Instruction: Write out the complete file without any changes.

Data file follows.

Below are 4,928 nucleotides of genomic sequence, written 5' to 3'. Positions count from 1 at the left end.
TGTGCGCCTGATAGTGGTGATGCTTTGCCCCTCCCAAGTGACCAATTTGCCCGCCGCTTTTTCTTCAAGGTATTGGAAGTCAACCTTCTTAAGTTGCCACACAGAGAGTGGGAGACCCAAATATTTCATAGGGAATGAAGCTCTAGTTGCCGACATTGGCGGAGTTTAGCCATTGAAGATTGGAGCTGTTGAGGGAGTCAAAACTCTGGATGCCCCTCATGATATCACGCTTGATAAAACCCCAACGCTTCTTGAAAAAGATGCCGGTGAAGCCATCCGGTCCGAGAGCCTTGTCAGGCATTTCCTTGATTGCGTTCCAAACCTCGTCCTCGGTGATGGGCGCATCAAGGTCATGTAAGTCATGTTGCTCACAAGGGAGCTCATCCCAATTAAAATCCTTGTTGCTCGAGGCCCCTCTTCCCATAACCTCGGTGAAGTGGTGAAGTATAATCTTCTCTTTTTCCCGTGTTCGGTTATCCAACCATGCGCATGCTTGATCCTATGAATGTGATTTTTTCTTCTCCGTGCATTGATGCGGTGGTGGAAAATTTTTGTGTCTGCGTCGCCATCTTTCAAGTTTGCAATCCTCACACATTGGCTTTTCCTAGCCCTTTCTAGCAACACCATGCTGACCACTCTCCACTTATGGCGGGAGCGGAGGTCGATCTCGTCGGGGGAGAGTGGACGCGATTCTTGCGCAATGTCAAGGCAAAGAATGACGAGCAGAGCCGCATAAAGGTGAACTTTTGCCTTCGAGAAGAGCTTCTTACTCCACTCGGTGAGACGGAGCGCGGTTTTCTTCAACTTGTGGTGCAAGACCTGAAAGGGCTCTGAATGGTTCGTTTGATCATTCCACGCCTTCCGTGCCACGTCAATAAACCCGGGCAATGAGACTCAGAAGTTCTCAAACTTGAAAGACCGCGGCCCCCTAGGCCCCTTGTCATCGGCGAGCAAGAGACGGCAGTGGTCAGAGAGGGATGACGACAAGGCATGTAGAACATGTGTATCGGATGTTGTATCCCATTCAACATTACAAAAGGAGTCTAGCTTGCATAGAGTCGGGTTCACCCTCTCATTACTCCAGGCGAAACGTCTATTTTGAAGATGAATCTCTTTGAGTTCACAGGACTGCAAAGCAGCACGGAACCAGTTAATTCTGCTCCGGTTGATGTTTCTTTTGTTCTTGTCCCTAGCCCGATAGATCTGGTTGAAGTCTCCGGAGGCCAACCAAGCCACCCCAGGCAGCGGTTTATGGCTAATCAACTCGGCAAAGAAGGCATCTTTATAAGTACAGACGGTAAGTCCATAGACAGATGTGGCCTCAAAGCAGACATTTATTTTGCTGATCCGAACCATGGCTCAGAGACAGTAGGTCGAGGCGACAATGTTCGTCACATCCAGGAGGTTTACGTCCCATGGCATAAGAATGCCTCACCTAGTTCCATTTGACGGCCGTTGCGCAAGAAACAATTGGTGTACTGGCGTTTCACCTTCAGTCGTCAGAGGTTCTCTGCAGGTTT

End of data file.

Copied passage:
Below are 4,928 nucleotides of genomic sequence, written 5' to 3'. Positions count from 1 at the left end.
TGTGCGCCTGATAGTGGTGATGCTTTGCCCCTCCCAAGTGACCAATTTGCCCGCCGCTTTTTCTTCAAGGTATTGGAAGTCAACCTTCTTAAGTTGCCACACAGAGAGTGGGAGACCCAAATATTTCATAGGGAATGAAGCTCTAGTTGCCGACATTGGCGGAGTTTAGCCATTGAAGATTGGAGCTGTTGAGGGAGTCAAAACTCTGGATGCCCCTCATGATATCACGCTTGATAAAACCCCAACGCTTCTTGAAAAAGATGCCGGTGAAGCCATCCGGTCCGAGAGCCTTGTCAGGCATTTCCTTGATTGCGTTCCAAACCTCGTCCTCGGTGATGGGCGCATCAAGGTCATGTAAGTCATGTTGCTCACAAGGGAGCTCATCCCAATTAAAATCCTTGTTGCTCGAGGCCCCTCTTCCCATAACCTCGGTGAAGTGGTGAAGTATAATCTTCTCTTTTTCCCGTGTTCGGTTATCCAACCATGCGCATGCTTGATCCTATGAATGTGATTTTTTCTTCTCCGTGCATTGATGCGGTGGTGGAAAATTTTTGTGTCTGCGTCGCCATCTTTCAAGTTTGCAATCCTCACACATTGGCTTTTCCTAGCCCTTTCTAGCAACACCATGCTGACCACTCTCCACTTATGGCGGGAGCGGAGGTCGATCTCGTCGGGGGAGAGTGGACGCGATTCTTGCGCAATGTCAAGGCAAAGAATGACGAGCAGAGCCGCATAAAGGTGAACTTTTGCCTTCGAGAAGAGCTTCTTACTCCACTCGGTGAGACGGAGCGCGGTTTTCTTCAACTTGTGGTGCAAGACCTGAAAGGGCTCTGAATGGTTCGTTTGATCATTCCACGCCTTCCGTGCCACGTCAATAAACCCGGGCAATGAGACTCAGAAGTTCTCAAACTTGAAAGACCGCGGCCCCCTAGGCCCCTTGTCATCGGCGAGCAAGAGACGGCAGTGGTCAGAGAGGGATGACGACAAGGCATGTAGAACATGTGTATCGGATGTTGTATCCCATTCAACATTACAAAAGGAGTCTAGCTTGCATAGAGTCGGGTTCACCCTCTCATTACTCCAGGCGAAACGTCTATTTTGAAGATGAATCTCTTTGAGTTCACAGGACTGCAAAGCAGCACGGAACCAGTTAATTCTGCTCCGGTTGATGTTTCTTTTGTTCTTGTCCCTAGCCCGATAGATCTGGTTGAAGTCTCCGGAGGCCAACCAAGCCACCCCAGGCAGCGGTTTATGGCTAATCAACTCGGCAAAGAAGGCATCTTTATAAGTACAGACGGTAAGTCCATAGACAGATGTGGCCTCAAAGCAGACATTTATTTTGCTGATCCGAACCATGGCTCAGAGACAGTAGGTCGAGGCGACAATGTTCGTCACATCCAGGAGGTTTACGTCCCATGGCATAAGAATGCCTCACCTAGTTCCATTTGACGGCCGTTGCGCAAGAAACAATTGGTGTACTGGCGTTTCACCTTCAGTCGTCAGAGGTTCTCTGCAGGTTT